Then came Grandpa’s jeans, the piano and a mottled green carpet. The “peanut gallery” (my mom) was telling me that Rebekah’s left hand looked too large…I explained that this is because it was the closest hand to the camera and that it was not yet completed. Normally, I’d suggest painting what is lightest in value first, but I was impatient and painted the jeans before completing the shading on her hand.
Now I worked on value – adding darks – to jeans, the piano, etc. I’m left-handed so perhaps this is why I painted the right-hand side of the painting last.
Finally, I added in the right side of the furniture/piano, completed Grandpa’s hand – which is clenching the top of the piano bench, and painted his shoes. I believe there is a good likeness of each individual. Despite my time off from painting, somehow my brain seems to learn and grow with each portrait.
It’s done! Hopefully, this work for my friend, Rebekah, will bring her some comfort and fond memories of her dear Grandpa, who is missed by those who knew and loved him.
One of my Vermont painting students who played snowbird in Florida this winter offered me a ride home and so I’m hoping to head north in the next couple weeks, if all goes well with my sister’s continuing recovery. I have another commission request which I may begin before I leave. Until I blog again, I hope everyone has a wonderful week!
Love from your painting friend,
P.S. It is my longtime habit to choose a specific portion of scripture to add underneath my autograph…for this painting I chose Psalm 118 because I’ve turned to it frequently, due to my sister’s illness. Verse 17 was the verse that stood out for my sister, but here it is, in entirety:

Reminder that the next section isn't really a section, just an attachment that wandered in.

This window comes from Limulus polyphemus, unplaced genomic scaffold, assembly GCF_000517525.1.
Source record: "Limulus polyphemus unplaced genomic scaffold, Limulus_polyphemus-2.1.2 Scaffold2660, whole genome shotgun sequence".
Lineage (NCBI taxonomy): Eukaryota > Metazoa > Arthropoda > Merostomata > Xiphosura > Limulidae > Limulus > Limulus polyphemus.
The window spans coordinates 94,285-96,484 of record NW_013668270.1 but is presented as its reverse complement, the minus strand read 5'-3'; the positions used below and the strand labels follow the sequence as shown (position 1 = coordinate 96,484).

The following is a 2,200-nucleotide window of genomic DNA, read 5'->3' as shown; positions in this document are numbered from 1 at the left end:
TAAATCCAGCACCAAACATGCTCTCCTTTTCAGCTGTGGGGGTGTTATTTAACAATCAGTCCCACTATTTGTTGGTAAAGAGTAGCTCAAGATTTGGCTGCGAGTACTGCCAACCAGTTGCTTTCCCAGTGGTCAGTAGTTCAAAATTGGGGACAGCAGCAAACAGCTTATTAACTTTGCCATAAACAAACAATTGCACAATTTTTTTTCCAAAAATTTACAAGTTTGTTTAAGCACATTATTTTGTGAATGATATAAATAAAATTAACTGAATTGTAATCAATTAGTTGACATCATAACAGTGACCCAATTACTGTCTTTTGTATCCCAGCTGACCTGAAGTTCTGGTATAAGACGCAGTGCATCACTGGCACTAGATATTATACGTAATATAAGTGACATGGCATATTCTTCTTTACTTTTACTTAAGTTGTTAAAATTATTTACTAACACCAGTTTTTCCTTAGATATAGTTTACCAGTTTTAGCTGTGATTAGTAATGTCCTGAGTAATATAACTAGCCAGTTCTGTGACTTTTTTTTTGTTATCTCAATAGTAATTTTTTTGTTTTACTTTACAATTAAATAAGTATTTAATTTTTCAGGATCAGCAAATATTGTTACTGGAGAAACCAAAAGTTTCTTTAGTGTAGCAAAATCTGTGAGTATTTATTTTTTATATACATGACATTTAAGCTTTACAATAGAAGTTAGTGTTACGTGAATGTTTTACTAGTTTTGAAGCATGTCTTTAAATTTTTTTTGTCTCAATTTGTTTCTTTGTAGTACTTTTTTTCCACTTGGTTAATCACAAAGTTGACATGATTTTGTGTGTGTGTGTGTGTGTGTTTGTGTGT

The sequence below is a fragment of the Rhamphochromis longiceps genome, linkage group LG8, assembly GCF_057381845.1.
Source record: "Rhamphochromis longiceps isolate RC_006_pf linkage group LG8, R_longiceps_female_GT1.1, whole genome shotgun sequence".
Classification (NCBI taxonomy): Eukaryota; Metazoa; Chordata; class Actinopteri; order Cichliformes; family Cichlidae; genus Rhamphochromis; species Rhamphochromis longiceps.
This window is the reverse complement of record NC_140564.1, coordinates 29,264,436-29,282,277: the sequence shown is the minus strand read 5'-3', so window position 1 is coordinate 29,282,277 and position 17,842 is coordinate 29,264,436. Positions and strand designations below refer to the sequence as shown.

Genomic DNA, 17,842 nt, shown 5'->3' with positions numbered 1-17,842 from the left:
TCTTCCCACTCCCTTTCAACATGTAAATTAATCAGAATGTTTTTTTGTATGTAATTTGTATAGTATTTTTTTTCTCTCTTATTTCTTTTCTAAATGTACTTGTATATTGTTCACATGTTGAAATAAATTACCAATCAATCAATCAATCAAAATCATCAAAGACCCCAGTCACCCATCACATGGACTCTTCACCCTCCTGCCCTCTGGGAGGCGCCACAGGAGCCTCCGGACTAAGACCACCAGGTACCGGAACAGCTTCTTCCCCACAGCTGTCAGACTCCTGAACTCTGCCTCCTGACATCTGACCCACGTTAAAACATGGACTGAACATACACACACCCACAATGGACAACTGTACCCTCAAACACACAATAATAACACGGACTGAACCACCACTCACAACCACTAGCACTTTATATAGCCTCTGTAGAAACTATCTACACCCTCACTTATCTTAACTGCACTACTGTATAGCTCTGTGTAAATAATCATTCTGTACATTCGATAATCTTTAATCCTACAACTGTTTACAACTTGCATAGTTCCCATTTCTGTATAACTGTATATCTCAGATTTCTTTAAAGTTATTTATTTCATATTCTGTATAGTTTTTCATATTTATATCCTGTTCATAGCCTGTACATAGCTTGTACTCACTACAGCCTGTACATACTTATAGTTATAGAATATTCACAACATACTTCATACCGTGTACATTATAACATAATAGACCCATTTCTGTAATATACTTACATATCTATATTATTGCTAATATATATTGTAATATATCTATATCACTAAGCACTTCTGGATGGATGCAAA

1 O give thanks unto the LORD; for he is good: because his mercy endureth for ever.
2 Let Israel now say, that his mercy endureth for ever.
3 Let the house of Aaron now say, that his mercy endureth for ever.
4 Let them now that fear the LORD say, that his mercy endureth for ever.
5 I called upon the LORD in distress: the LORD answered me, and set me in a large place.
6 The LORD is on my side; I will not fear: what can man do unto me?
7 The LORD taketh my part with them that help me: therefore shall I see my desire upon them that hate me.
8 It is better to trust in the LORD than to put confidence in man.
9 It is better to trust in the LORD than to put confidence in princes.
10 All nations compassed me about: but in the name of the LORD will I destroy them.
11 They compassed me about; yea, they compassed me about: but in the name of the LORD I will destroy them.
12 They compassed me about like bees: they are quenched as the fire of thorns: for in the name of the LORD I will destroy them.
13 Thou hast thrust sore at me that I might fall: but the LORD helped me.
14 The LORD is my strength and song, and is become my salvation.
15 The voice of rejoicing and salvation is in the tabernacles of the righteous: the right hand of the LORD doeth valiantly.
16 The right hand of the LORD is exalted: the right hand of the LORD doeth valiantly.
17 I shall not die, but live, and declare the works of the LORD.
18 The LORD hath chastened me sore: but he hath not given me over unto death.
19 Open to me the gates of righteousness: I will go into them, and I will praise the LORD:
20 This gate of the LORD, into which the righteous shall enter.
21 I will praise thee: for thou hast heard me, and art become my salvation.
22 The stone which the builders refused is become the head stone of the corner.
23 This is the LORD’s doing; it is marvellous in our eyes.
24 This is the day which the LORD hath made; we will rejoice and be glad in it.
25 Save now, I beseech thee, O LORD: O LORD, I beseech thee, send now prosperity.
26 Blessed be he that cometh in the name of the LORD: we have blessed you out of the house of the LORD.
27 God is the LORD, which hath shewed us light: bind the sacrifice with cords, even unto the horns of the altar.
28 Thou art my God, and I will praise thee: thou art my God, I will exalt thee.
29 O give thanks unto the LORD; for he is good: for his mercy endureth for ever.